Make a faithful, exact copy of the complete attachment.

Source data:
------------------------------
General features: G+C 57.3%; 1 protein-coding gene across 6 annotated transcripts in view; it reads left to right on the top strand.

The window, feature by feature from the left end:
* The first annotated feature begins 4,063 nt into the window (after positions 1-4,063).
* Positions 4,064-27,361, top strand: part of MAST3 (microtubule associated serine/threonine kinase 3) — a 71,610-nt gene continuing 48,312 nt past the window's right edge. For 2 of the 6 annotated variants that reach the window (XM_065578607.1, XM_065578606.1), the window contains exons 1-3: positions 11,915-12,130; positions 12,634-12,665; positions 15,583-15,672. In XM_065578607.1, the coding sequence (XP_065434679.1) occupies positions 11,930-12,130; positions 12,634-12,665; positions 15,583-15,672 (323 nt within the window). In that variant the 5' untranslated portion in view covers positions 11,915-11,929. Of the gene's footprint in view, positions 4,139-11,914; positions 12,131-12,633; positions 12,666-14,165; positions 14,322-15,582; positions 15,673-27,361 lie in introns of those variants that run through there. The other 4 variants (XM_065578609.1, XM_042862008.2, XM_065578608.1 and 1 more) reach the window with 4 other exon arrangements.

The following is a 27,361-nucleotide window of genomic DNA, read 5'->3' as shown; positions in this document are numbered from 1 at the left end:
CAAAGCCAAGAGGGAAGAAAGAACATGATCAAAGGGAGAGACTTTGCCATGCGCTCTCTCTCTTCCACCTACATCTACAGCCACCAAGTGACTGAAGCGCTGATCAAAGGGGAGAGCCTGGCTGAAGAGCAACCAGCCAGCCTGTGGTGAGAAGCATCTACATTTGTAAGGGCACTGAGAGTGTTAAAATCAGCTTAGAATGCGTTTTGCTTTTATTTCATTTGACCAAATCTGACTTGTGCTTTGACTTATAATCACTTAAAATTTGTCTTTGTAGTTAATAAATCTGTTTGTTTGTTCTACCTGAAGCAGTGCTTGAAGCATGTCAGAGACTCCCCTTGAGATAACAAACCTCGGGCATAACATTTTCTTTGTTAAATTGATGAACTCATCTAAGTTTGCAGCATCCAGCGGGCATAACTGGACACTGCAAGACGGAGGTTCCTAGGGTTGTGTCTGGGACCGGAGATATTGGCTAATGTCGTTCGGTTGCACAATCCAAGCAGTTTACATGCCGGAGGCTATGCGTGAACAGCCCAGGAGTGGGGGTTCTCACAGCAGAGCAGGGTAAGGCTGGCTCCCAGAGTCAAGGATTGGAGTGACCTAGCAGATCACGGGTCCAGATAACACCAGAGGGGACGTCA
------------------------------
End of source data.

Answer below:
General features: G+C 57.3%; 1 protein-coding gene across 6 annotated transcripts in view; it reads left to right on the top strand.

The window, feature by feature from the left end:
* The first annotated feature begins 4,063 nt into the window (after positions 1-4,063).
* Positions 4,064-27,361, top strand: part of MAST3 (microtubule associated serine/threonine kinase 3) — a 71,610-nt gene continuing 48,312 nt past the window's right edge. For 2 of the 6 annotated variants that reach the window (XM_065578607.1, XM_065578606.1), the window contains exons 1-3: positions 11,915-12,130; positions 12,634-12,665; positions 15,583-15,672. In XM_065578607.1, the coding sequence (XP_065434679.1) occupies positions 11,930-12,130; positions 12,634-12,665; positions 15,583-15,672 (323 nt within the window). In that variant the 5' untranslated portion in view covers positions 11,915-11,929. Of the gene's footprint in view, positions 4,139-11,914; positions 12,131-12,633; positions 12,666-14,165; positions 14,322-15,582; positions 15,673-27,361 lie in introns of those variants that run through there. The other 4 variants (XM_065578609.1, XM_042862008.2, XM_065578608.1 and 1 more) reach the window with 4 other exon arrangements.

The following is a 27,361-nucleotide window of genomic DNA, read 5'->3' as shown; positions in this document are numbered from 1 at the left end:
CAAAGCCAAGAGGGAAGAAAGAACATGATCAAAGGGAGAGACTTTGCCATGCGCTCTCTCTCTTCCACCTACATCTACAGCCACCAAGTGACTGAAGCGCTGATCAAAGGGGAGAGCCTGGCTGAAGAGCAACCAGCCAGCCTGTGGTGAGAAGCATCTACATTTGTAAGGGCACTGAGAGTGTTAAAATCAGCTTAGAATGCGTTTTGCTTTTATTTCATTTGACCAAATCTGACTTGTGCTTTGACTTATAATCACTTAAAATTTGTCTTTGTAGTTAATAAATCTGTTTGTTTGTTCTACCTGAAGCAGTGCTTGAAGCATGTCAGAGACTCCCCTTGAGATAACAAACCTCGGGCATAACATTTTCTTTGTTAAATTGATGAACTCATCTAAGTTTGCAGCATCCAGCGGGCATAACTGGACACTGCAAGACGGAGGTTCCTAGGGTTGTGTCTGGGACCGGAGATATTGGCTAATGTCGTTCGGTTGCACAATCCAAGCAGTTTACATGCCGGAGGCTATGCGTGAACAGCCCAGGAGTGGGGGTTCTCACAGCAGAGCAGGGTAAGGCTGGCTCCCAGAGTCAAGGATTGGAGTGACCTAGCAGATCACGGGTCCAGATAACACCAGAGGGGACGTCA